What is Self-Directed Learning?

by Dana Skiff on June 24, 2009

Self-directed learning is not a new concept. In fact, much has been written about it. Unfortunately, however, it is a notion that has a variety of interpretations and applications in the corporate training arena. Typical, narrow interpretations involve simply giving learners some sort of choice in their learning. For example, allowing learners to select one or more courses from a curriculum, or, in cases of structured on-the-job training, allowing employees to choose what pre-designed modules (e.g., a video tape, workbook, special reading, etc.) to complete. In terms of e-learning, the fact that learners can determine which modules or scenarios to review is also frequently touted as self-directed learning.The fact that the learner has a choice and makes a decision to select this or that module does not constitute true self-directed learning.

This interpretation is too limited. Self-directed learning is much more. Using the analogy of taking a trip, the narrow interpretation of SDL is equivalent to selecting where to go, i.e., the destination. The essence of the notion of self-directed learning advocated here, however, is broader, more fundamental. It is about the learner deciding not just where to take a trip but how they will go (both the means of transportation as well as route), when they will leave, how they will get there and how long they will stay.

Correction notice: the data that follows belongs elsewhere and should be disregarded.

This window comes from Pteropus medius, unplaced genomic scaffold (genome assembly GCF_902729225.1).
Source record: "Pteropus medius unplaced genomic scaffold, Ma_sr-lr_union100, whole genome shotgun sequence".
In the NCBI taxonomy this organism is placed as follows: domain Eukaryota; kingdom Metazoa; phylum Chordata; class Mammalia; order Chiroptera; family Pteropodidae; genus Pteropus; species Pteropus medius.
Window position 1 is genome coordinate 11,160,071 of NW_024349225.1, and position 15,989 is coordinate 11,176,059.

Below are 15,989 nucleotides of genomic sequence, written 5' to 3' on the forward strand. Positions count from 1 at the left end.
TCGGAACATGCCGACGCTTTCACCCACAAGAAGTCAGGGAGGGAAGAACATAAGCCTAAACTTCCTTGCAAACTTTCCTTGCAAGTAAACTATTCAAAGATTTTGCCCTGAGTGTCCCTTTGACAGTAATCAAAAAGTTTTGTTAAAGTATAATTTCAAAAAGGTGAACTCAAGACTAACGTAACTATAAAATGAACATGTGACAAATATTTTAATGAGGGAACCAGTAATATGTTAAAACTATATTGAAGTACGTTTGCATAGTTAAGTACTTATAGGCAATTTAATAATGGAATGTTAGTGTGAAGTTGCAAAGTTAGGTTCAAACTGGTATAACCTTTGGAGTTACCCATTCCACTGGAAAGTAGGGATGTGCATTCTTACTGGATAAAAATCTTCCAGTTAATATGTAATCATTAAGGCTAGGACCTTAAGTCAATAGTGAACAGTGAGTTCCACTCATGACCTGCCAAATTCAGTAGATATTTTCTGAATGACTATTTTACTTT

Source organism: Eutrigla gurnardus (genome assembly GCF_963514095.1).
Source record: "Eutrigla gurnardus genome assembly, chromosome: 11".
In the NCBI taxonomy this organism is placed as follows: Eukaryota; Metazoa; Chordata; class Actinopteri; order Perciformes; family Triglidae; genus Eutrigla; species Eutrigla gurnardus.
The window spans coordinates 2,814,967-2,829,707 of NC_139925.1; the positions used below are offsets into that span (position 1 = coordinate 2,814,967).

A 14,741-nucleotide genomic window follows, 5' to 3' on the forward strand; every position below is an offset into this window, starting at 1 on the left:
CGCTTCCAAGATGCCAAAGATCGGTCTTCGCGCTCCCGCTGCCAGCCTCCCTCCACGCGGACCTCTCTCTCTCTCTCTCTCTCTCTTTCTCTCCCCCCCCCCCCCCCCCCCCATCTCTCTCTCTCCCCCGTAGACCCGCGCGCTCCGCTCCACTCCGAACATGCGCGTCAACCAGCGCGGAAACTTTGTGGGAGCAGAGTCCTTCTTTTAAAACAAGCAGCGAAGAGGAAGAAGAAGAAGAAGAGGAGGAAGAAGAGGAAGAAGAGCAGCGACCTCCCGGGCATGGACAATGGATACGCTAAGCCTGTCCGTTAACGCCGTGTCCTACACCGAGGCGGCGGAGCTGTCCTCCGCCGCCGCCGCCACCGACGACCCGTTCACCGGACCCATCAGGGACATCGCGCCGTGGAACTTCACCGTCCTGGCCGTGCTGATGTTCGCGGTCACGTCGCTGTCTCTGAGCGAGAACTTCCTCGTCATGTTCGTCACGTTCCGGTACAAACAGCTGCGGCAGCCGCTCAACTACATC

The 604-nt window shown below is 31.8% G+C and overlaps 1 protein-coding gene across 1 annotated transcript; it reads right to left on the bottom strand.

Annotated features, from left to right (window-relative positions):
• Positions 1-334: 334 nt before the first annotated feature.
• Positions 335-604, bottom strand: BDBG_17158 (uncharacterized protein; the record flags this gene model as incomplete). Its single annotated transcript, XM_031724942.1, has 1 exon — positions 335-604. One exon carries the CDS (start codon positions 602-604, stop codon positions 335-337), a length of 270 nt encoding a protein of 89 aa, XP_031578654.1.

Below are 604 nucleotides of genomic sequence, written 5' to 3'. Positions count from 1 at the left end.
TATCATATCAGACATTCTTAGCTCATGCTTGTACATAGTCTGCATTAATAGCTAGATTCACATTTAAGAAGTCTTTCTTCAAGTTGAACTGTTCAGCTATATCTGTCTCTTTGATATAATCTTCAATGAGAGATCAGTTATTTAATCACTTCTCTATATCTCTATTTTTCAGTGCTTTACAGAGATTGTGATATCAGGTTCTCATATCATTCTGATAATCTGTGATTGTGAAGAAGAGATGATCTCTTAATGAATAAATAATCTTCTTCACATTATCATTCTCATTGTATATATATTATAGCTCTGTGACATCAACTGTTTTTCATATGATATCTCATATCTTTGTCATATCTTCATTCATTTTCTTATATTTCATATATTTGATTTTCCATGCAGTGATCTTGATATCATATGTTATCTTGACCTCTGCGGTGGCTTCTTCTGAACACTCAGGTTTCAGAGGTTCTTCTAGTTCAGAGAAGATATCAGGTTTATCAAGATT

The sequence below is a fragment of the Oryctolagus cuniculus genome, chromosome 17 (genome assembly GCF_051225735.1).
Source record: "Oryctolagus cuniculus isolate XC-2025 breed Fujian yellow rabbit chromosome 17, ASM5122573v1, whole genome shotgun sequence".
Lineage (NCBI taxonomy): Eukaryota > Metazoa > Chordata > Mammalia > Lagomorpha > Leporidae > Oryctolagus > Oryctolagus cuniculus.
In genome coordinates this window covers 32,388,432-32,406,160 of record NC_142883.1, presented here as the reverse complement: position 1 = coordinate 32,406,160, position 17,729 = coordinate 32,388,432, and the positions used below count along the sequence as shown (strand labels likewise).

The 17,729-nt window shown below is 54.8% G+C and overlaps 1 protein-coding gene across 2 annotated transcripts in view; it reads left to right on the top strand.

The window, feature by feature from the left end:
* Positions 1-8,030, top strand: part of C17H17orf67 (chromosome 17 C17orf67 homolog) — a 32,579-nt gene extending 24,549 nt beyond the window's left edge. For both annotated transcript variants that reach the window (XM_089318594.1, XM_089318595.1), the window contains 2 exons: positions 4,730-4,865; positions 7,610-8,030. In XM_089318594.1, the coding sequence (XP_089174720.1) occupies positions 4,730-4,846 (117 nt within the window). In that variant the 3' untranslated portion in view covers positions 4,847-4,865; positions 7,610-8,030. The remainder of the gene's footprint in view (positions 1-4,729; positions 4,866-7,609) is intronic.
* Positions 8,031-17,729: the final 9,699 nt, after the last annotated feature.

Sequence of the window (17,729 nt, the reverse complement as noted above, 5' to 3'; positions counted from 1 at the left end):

Essentially, the notion of SDL advocated here reflects Malcolm Knowles definition of SDL:

“In its broadest meaning, ’self-directed learning’ describes a process by which individuals take the initiative, with our without the assistance of others, in diagnosing their learning needs, formulating learning goals, identify human and material resources for learning, choosing and implement appropriate learning strategies, and evaluating learning outcomes.” (Knowles, 1975, p. 18)

Of primary concern in this definition of SDL is the fact the learner takes 1) the initiative to pursue a learning experience, and 2) the responsibility for completing their learning. Once the initiative is taken, the learner assumes complete responsibility and accountability for defining the learning experience and following it through to its conclusion. This does not preclude input from others, but the final decision is the learner’s. Self-direction does not mean the learner learns alone or in isolation. While, that may be the case in any given learning situation, the critical factor here, again, is the fact the learner is driving the total learning experience, beginning with recognizing a need to learn.

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